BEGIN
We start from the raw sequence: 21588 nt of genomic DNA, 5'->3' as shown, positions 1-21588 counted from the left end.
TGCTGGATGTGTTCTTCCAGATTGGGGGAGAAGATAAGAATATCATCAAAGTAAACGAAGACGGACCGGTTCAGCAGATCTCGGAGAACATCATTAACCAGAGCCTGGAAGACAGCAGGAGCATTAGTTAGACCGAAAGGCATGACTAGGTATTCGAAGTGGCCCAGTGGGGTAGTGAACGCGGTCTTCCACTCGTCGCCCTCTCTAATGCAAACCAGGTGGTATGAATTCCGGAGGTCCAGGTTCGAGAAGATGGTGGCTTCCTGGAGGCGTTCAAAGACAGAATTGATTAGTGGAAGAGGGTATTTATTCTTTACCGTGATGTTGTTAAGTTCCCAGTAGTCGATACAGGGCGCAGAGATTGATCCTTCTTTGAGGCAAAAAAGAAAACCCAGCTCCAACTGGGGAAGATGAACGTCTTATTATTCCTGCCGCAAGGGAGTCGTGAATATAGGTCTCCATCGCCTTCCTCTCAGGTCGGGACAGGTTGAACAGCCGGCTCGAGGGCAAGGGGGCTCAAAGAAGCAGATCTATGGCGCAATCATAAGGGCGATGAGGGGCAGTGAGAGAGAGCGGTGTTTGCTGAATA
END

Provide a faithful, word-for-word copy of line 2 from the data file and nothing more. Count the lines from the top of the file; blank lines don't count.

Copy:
TGCTGGATGTGTTCTTCCAGATTGGGGGAGAAGATAAGAATATCATCAAAGTAAACGAAGACGGACCGGTTCAGCAGATCTCGGAGAACATCATTAACCAGAGCCTGGAAGACAGCAGGAGCATTAGTTAGACCGAAAGGCATGACTAGGTATTCGAAGTGGCCCAGTGGGGTAGTGAACGCGGTCTTCCACTCGTCGCCCTCTCTAATGCAAACCAGGTGGTATGAATTCCGGAGGTCCAGGTTCGAGAAGATGGTGGCTTCCTGGAGGCGTTCAAAGACAGAATTGATTAGTGGAAGAGGGTATTTATTCTTTACCGTGATGTTGTTAAGTTCCCAGTAGTCGATACAGGGCGCAGAGATTGATCCTTCTTTGAGGCAAAAAAGAAAACCCAGCTCCAACTGGGGAAGATGAACGTCTTATTATTCCTGCCGCAAGGGAGTCGTGAATATAGGTCTCCATCGCCTTCCTCTCAGGTCGGGACAGGTTGAACAGCCGGCTCGAGGGCAAGGGGGCTCAAAGAAGCAGATCTATGGCGCAATCATAAGGGCGATGAGGGGCAGTGAGAGAGAGCGGTGTTTGCTGAATA